How Nagpur became the home of RSS's hindutva and Ambedkar's Navayana Buddhism

78-nagpur Pilgrim’s take: Jogendra Kawade, president of the Peoples Republican Party, at Deekshabhoomi | Amey Mansabdar

Nagpur is at the heart of India, geographically. The city, famous for its oranges, is also the heart of two prominent political ideologies that have widely influenced the nation’s political discourse. The Rashtriya Swayamsevak Sangh, mother organisation of the BJP and the larger sangh parivar, was founded in Nagpur by Dr Keshav Baliram Hedgewar and his associates in 1925. Similarly, the Deekshabhoomi in Nagpur is where B.R. Ambedkar, architect of the Indian Constitution, renounced Hinduism and converted to Buddhism with six lakh followers on October 14, 1956. It paved the way for a strong dalit voice in national politics. Ambedkar’s Navayana Buddhism and the RSS’s hindutva ideology are thus products of Nagpur.

In 1956, the entire dalit population of Nagpur was charged up on the day of Ambedkar’s dhamma deeksha (dharma initiation), and many others had come from other places. Among them was a young Jogendra Kawade, who would later become a member of Parliament. The senior dalit leader told THE WEEK that he was 13 when he embraced Buddhism. “I was in class eight and was part of the volunteer brigade that had been set up to ensure all the arrangements were taken care of on dhamma parivartan din (day of change),” he said. “My father had converted to Buddhism a year before, so he was invited to perform bhumi poojan (ground-breaking ceremony) of the Deekshabhoomi. There was shortage of white cloth in the entire city and nearby towns of Vidarbha as Ambedkar had urged his followers to wear freshly washed white clothes at the time of embracing Buddhism.” Kawade, 79, later became the founder president of People’s Republican Party, one of the many factions of Ambedkar’s Republican Party of India.

Bhimrao Kalamkar, another Ambedkarite from Nagpur, calls Deekshabhoomi the most important pilgrim centre for dalits from all over India, not just from Maharashtra. “Dr Ambedkar was staying at Shyam Hotel near Anand Talkies in Sitabuldi area. In those days, this was the only hotel with a lift in Nagpur and since Dr Ambedkar had trouble climbing stairs due to his old age, he chose Shyam Hotel,” said Kalamkar. “My family accepted Buddhism on that day after Dr Ambedkar. I was not even born then but I have grown up with all those stories.”

Ambedkar chose Nagpur as the venue of his dhamma deeksha as Nagpur had been the land the Nag community, who were Buddhists. “Also, Nagpur and Vidarbha had a larger number of Mahar and other dalit communities, who were active in his movement,” said Kawade.

Ambedkar had declared in 1935 that he was born a Hindu, but would not die as one. But his becoming Buddhist happened only in 1956. “He gave it more than two decades, hoping there would be a change in the mindsets of thekedars (contractors) of Hinduism, so that our people would be accepted in society as equals. But that did not happen,” said Kawade. “He hoped people like V.D. Savarkar, the RSS and Shanakarcharyas would bring about change and abolish the caste system, but his hopes proved futile.”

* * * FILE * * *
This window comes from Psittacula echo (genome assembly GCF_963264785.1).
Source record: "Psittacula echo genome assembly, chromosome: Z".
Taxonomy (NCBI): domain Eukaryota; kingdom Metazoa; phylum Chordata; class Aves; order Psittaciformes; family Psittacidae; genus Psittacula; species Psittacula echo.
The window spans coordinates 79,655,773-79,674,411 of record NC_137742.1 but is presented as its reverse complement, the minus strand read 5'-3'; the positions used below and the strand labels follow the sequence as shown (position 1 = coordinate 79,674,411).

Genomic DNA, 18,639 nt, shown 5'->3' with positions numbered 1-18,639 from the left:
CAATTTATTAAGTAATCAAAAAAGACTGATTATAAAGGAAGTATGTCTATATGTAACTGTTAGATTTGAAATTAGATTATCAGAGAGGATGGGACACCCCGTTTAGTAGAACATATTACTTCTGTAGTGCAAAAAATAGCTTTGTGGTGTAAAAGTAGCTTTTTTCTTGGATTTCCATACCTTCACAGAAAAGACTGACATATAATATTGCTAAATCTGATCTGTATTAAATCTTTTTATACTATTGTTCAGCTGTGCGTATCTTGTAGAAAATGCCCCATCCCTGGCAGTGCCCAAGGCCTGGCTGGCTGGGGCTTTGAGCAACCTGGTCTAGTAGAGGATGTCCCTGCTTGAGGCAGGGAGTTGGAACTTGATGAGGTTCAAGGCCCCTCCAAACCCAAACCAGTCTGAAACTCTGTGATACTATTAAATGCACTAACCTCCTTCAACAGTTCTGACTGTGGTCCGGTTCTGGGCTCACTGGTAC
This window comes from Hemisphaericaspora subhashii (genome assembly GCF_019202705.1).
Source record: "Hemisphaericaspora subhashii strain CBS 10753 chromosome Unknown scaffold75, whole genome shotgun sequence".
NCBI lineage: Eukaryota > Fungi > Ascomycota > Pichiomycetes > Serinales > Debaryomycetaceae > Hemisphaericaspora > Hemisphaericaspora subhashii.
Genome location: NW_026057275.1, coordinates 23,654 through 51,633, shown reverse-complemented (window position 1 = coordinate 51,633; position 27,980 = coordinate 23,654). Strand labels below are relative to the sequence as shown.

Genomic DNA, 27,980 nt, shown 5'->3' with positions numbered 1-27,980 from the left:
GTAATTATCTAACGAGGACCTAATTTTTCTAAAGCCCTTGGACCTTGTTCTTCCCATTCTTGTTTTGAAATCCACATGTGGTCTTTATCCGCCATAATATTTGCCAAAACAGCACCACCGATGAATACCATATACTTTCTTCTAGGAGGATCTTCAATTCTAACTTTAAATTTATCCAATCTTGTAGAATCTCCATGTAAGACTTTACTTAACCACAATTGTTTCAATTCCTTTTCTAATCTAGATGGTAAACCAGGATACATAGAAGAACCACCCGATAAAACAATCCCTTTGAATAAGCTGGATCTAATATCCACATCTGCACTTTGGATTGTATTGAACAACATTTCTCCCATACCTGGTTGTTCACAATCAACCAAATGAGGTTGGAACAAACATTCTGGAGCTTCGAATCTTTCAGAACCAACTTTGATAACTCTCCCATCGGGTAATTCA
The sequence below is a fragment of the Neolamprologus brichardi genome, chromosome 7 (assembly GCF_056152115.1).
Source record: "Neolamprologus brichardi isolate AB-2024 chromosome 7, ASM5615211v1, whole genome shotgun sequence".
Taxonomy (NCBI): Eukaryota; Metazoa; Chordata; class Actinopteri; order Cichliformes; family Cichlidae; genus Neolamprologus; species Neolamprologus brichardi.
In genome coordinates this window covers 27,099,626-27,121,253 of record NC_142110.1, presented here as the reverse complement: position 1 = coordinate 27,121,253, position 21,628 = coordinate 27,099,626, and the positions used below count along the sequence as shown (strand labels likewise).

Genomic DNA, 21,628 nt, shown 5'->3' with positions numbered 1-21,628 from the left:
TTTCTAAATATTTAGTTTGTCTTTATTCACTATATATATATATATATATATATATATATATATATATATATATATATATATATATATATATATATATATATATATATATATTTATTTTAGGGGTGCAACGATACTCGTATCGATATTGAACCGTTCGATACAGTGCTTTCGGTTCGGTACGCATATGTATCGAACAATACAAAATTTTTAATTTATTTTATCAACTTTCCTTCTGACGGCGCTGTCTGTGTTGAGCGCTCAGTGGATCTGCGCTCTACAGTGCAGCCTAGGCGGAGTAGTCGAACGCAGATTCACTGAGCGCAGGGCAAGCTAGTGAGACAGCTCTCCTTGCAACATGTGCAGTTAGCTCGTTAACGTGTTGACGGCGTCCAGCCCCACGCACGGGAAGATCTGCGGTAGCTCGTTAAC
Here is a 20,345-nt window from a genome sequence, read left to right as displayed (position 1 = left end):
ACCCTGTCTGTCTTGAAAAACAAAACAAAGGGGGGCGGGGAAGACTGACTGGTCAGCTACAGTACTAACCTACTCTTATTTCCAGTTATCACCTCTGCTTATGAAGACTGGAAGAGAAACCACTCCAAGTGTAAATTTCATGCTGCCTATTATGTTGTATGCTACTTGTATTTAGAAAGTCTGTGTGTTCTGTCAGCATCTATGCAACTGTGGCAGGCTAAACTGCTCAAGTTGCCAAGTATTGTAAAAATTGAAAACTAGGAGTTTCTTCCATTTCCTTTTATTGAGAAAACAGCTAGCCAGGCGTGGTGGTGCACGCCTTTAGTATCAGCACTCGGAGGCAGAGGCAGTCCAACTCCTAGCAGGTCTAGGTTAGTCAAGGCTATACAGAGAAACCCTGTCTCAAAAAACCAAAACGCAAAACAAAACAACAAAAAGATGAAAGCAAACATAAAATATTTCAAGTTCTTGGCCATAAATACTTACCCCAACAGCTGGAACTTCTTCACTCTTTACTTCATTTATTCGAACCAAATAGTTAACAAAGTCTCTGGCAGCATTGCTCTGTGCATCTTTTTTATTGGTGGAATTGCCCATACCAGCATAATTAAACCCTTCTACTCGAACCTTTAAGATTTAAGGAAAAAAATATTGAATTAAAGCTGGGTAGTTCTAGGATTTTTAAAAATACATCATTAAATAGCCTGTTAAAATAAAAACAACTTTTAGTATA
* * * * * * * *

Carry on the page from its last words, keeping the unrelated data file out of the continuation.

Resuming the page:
Kawade said that senior dalit leaders were concerned that the RSS and other hindutva forces could disrupt the dhamma deeksha ceremony. “While volunteers like me were ensuring safe arrival of people to Nagpur, the Samata Sainik Dal had been instructed to offer protection to Ambedkar, other senior leaders and Buddhist monks,” he said.

However, senior RSS observer Dilip Deodhar says that the RSS had no plans to disrupt the ceremony. “The RSS has always looked at Ambedkar and Mahatma (Jyotirao) Phule as reformist leaders within the Hindu fold. That is why you find that there is a Sanskrit shloka devoted to them in the RSS’s Ekatmata Stotra,” said Deodhar. “Also, the RSS chief M.S. Golwalkar had asked senior ideologue Dattopant Thengadi to work as Dr Ambedkar’s election agent when he contested from Bhandara in 1952. So, the RSS had already been in touch with Dr Ambedkar and knew what was on his mind. They had conveyed to him that if he wished to convert, he should avoid Islam and Christianity as these religions did not have Indian roots.”

The Navayana Buddhism of Ambedkar and the RSS’s hindutva may appear to be conflicting ideologies for outsiders, said Deodhar, but for the RSS, it has always held the view that it is not anti-dalit. “From early days of the sangh, the RSS has made efforts to bring dalits into its ranks,” he said.

RSS founder Hedgewar was a Congress activist. Disillusioned with the Congress, he founded the RSS to organise and unite the Hindu society. “Dr Hedgewar was a visionary,” said Rambhau Tupkary, 85, a Nagpur-based RSS veteran. “Within two years of starting the RSS in Nagpur, he sent a pracharak to Banaras Hindu University (BHU) and started a shakha there. He had envisioned the spread of the organisation all over India, and that is why pracharaks like Dadarao Parmarth (Madras) and Dattopant Thengadi (Calcutta) were sent to different parts of India within the first few years of the RSS’s foundation.”

According to Tupkary, who was founder chairman of VNIT Nagpur, the RSS is a dynamic organisation. “The mechanism of assessment and reassessment is constantly at work in the RSS and it wishes to keep alive the sense of rashtriyatva (nationhood) among Indians,” said Tupkary. The RSS will complete 100 years of its formation in 2025.

The goal of the RSS, said Tupkary, is to keep alive the unity in the Hindu society. “So, in a way, it is a never-ending project,” he said. “It will, however, have to change with the times. Anyone who is living in this land and is proud of its traditions and culture is a Hindu according to RSS. That is why Dr Hedgewar named it Rashtriya Swayamsevak Sangh and not Hindu Swayamsevak Sangh.”